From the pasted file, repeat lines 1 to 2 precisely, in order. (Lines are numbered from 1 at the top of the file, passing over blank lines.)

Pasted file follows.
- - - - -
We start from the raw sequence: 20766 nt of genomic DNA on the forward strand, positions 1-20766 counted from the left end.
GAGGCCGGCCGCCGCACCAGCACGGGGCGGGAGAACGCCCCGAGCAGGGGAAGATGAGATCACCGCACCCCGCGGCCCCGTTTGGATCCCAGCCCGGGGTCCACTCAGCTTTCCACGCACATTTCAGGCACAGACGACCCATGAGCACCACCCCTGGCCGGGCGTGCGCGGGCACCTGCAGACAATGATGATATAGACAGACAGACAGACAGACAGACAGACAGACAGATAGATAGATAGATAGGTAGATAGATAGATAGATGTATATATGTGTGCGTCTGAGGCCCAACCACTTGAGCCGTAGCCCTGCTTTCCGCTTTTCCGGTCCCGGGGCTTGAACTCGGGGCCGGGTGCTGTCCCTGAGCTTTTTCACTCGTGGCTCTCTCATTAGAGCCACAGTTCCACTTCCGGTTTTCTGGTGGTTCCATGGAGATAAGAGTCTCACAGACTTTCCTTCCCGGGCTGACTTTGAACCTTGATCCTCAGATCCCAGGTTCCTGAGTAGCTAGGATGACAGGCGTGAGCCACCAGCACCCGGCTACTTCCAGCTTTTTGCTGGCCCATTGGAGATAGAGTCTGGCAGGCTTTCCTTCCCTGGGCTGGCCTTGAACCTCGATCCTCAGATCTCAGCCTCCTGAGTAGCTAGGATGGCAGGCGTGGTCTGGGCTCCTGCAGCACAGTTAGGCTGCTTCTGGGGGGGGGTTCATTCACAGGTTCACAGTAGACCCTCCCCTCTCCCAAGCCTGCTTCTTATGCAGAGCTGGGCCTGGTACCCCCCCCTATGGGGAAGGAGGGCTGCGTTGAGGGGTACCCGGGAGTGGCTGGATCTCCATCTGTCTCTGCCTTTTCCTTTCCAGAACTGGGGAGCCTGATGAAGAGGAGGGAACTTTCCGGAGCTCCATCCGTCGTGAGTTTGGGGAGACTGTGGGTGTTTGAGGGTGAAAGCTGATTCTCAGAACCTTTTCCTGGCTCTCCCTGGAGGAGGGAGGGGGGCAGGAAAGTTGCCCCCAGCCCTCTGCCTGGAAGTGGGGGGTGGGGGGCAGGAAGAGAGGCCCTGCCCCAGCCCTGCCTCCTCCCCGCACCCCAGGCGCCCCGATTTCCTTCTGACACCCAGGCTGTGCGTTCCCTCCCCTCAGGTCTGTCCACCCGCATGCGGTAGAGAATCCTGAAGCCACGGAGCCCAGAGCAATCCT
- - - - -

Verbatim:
We start from the raw sequence: 20766 nt of genomic DNA on the forward strand, positions 1-20766 counted from the left end.
GAGGCCGGCCGCCGCACCAGCACGGGGCGGGAGAACGCCCCGAGCAGGGGAAGATGAGATCACCGCACCCCGCGGCCCCGTTTGGATCCCAGCCCGGGGTCCACTCAGCTTTCCACGCACATTTCAGGCACAGACGACCCATGAGCACCACCCCTGGCCGGGCGTGCGCGGGCACCTGCAGACAATGATGATATAGACAGACAGACAGACAGACAGACAGACAGACAGATAGATAGATAGATAGGTAGATAGATAGATAGATGTATATATGTGTGCGTCTGAGGCCCAACCACTTGAGCCGTAGCCCTGCTTTCCGCTTTTCCGGTCCCGGGGCTTGAACTCGGGGCCGGGTGCTGTCCCTGAGCTTTTTCACTCGTGGCTCTCTCATTAGAGCCACAGTTCCACTTCCGGTTTTCTGGTGGTTCCATGGAGATAAGAGTCTCACAGACTTTCCTTCCCGGGCTGACTTTGAACCTTGATCCTCAGATCCCAGGTTCCTGAGTAGCTAGGATGACAGGCGTGAGCCACCAGCACCCGGCTACTTCCAGCTTTTTGCTGGCCCATTGGAGATAGAGTCTGGCAGGCTTTCCTTCCCTGGGCTGGCCTTGAACCTCGATCCTCAGATCTCAGCCTCCTGAGTAGCTAGGATGGCAGGCGTGGTCTGGGCTCCTGCAGCACAGTTAGGCTGCTTCTGGGGGGGGGTTCATTCACAGGTTCACAGTAGACCCTCCCCTCTCCCAAGCCTGCTTCTTATGCAGAGCTGGGCCTGGTACCCCCCCCTATGGGGAAGGAGGGCTGCGTTGAGGGGTACCCGGGAGTGGCTGGATCTCCATCTGTCTCTGCCTTTTCCTTTCCAGAACTGGGGAGCCTGATGAAGAGGAGGGAACTTTCCGGAGCTCCATCCGTCGTGAGTTTGGGGAGACTGTGGGTGTTTGAGGGTGAAAGCTGATTCTCAGAACCTTTTCCTGGCTCTCCCTGGAGGAGGGAGGGGGGCAGGAAAGTTGCCCCCAGCCCTCTGCCTGGAAGTGGGGGGTGGGGGGCAGGAAGAGAGGCCCTGCCCCAGCCCTGCCTCCTCCCCGCACCCCAGGCGCCCCGATTTCCTTCTGACACCCAGGCTGTGCGTTCCCTCCCCTCAGGTCTGTCCACCCGCATGCGGTAGAGAATCCTGAAGCCACGGAGCCCAGAGCAATCCT